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  • Castleman, B.L., & Page, L.C. (2014). A Trickle or a Torrent? Understanding the Extent of Summer Melt Among College-Intending High School Graduates. Social Science Quarterly,95(1): 202-220.
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  • Castleman, B.L., & Page, L.C. (2013). Summer Nudging: Can Personalized Text Messages and Peer Mentor Outreach Increase College Going Among Low-Income High School Graduates? Center for Education Policy and Workforce Competitiveness Working Paper No. 9. Charlottesville, VA: University of Virginia.
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  • Castleman, B.L. (2013). Prompts, Personalization, and Pay-offs: Strategies to Improve the Design and Delivery of College and Financial Aid Information. Center for Education Policy and Workforce Competitiveness Working Paper No. 14. Charlottesville, VA: University of Virginia.
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  • Castleman, B.L., & Long, B.T. (2013). Looking Beyond Enrollment: The Causal Effect of Need-Based Grants on College Access, Persistence, and Graduation. NBER Working Paper No. 19,306. Cambridge, MA: National Bureau of Economic Research.
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  • Castleman, B.L., Arnold, K.D., & Wartman, K.L. (2012). Stemming The Tide of Summer Melt: An Experimental Study of the Effects of Post-High School Summer Intervention on College Enrollment. The Journal of Research on Educational Effectiveness, 5(1): 1 – 18.

Courses

Record Seminars and Interviews


George Washington University’s FinLit Talks: Interviews with Financial Literacy Thought Leaders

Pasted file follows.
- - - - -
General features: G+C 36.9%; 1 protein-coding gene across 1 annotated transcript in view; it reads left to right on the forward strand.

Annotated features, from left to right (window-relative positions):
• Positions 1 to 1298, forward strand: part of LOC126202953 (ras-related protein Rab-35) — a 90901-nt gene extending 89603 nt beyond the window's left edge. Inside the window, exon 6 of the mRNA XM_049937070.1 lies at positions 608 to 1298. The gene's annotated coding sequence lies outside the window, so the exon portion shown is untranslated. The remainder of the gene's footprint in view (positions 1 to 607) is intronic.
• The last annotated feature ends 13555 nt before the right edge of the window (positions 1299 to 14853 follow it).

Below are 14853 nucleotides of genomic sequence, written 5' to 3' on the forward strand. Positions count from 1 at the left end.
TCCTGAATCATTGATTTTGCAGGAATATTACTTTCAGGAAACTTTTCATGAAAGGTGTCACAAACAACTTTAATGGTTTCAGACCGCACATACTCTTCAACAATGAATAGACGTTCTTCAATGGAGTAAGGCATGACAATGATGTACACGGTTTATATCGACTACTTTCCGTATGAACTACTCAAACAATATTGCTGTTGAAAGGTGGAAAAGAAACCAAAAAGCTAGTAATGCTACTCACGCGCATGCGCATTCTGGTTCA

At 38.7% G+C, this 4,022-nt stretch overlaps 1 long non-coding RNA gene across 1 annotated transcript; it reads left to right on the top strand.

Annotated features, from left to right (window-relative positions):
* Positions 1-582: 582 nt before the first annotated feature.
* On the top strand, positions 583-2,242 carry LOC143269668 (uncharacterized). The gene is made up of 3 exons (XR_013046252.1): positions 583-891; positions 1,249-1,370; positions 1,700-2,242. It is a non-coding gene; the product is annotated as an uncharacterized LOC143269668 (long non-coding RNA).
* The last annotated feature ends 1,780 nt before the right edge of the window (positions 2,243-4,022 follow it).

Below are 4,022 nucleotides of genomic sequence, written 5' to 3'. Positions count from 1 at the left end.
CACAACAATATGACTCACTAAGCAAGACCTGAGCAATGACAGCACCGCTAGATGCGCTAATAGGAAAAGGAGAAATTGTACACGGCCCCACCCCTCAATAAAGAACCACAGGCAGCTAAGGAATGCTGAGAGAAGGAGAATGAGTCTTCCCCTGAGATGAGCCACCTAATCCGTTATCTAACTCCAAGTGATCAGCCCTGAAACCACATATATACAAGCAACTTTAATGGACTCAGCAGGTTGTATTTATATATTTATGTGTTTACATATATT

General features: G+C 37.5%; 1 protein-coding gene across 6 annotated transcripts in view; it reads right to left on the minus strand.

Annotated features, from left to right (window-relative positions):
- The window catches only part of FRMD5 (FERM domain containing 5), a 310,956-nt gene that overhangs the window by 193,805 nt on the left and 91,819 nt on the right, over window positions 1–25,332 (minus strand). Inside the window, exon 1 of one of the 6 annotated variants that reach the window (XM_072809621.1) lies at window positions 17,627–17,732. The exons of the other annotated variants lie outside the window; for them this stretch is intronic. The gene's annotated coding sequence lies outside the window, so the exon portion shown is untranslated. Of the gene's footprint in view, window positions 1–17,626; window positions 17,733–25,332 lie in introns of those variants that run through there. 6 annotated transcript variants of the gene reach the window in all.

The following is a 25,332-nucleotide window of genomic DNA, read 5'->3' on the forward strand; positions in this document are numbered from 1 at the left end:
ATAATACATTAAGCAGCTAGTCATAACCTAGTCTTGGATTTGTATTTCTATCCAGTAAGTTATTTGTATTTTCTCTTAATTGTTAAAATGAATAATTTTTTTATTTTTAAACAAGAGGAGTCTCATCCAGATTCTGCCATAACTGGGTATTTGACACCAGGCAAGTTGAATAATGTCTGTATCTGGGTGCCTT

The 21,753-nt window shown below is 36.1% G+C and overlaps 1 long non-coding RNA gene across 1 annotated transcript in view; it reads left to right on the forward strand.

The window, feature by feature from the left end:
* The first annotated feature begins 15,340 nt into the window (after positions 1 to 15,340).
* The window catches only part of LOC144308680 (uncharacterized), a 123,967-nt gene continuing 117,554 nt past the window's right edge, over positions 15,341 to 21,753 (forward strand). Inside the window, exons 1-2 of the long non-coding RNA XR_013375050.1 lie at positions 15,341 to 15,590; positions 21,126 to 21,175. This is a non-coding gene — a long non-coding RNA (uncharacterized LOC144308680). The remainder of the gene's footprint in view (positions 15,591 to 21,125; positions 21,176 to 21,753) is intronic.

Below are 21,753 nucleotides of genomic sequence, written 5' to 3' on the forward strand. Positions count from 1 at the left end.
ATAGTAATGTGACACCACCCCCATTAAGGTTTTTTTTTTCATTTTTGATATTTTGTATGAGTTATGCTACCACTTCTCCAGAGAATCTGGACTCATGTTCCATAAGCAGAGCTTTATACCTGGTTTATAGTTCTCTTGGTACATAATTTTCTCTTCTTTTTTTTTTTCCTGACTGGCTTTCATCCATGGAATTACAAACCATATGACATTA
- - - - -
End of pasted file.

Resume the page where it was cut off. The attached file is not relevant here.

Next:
In this interview with George Washington University’s Annamaria Lusardi, I discuss the potential for behavioral nudge strategies to improve financial literacy and postsecondary outcomes and to reduce educational inequality.


TEDxUVA’s 2016 Sights Unseen conference
In this video, I gave a TED talk about how to leverage behavioral insights to design low-come, scalable solutions that addresses pressing policy problems at TEDxUVA.


Congressional Testimony
In this video, I testified at the the U.S. House of Representatives Labor-HHS-Education Subcommittee oversight hearing on Closing the Achievement Gap in Higher Education. I briefed the Committee on low-cost strategies to improve college persistence and success.


Interview with Gov Innovator Blog About Improving Education Outcomes through Innovative Low-Cost Interventions
In this audio, I discuss how school district leaders, or other state and local education leaders, can strengthen student outcomes through innovative low-cost interventions, such as through text messages. I also discuss my research which focuses on how behavioral economics and social psychology can improve college access and other measures of success for low-income students.


Ed Policy Seminar at University of Virginia
This talk was entitled “Prompts, Personalization, and Pay-offs: Using Behavioral Nudges to Help Students Navigate Complex Postsecondary Decisions” where I discussed new research that explores innovative strategies to help students and their families navigate complex decisions about postsecondary education.


Interview with Huffington Post on Summer Melt
This was a panel discussion on summer melt among college-intending high school students, and strategies that can be employed to smooth their transition to college.


Interview with Curry School of Education on College Access and Success
In this video I discuss why the college admission and enrollment process is such a hot topic and some of the new research I’m working on.

 

 

Expertise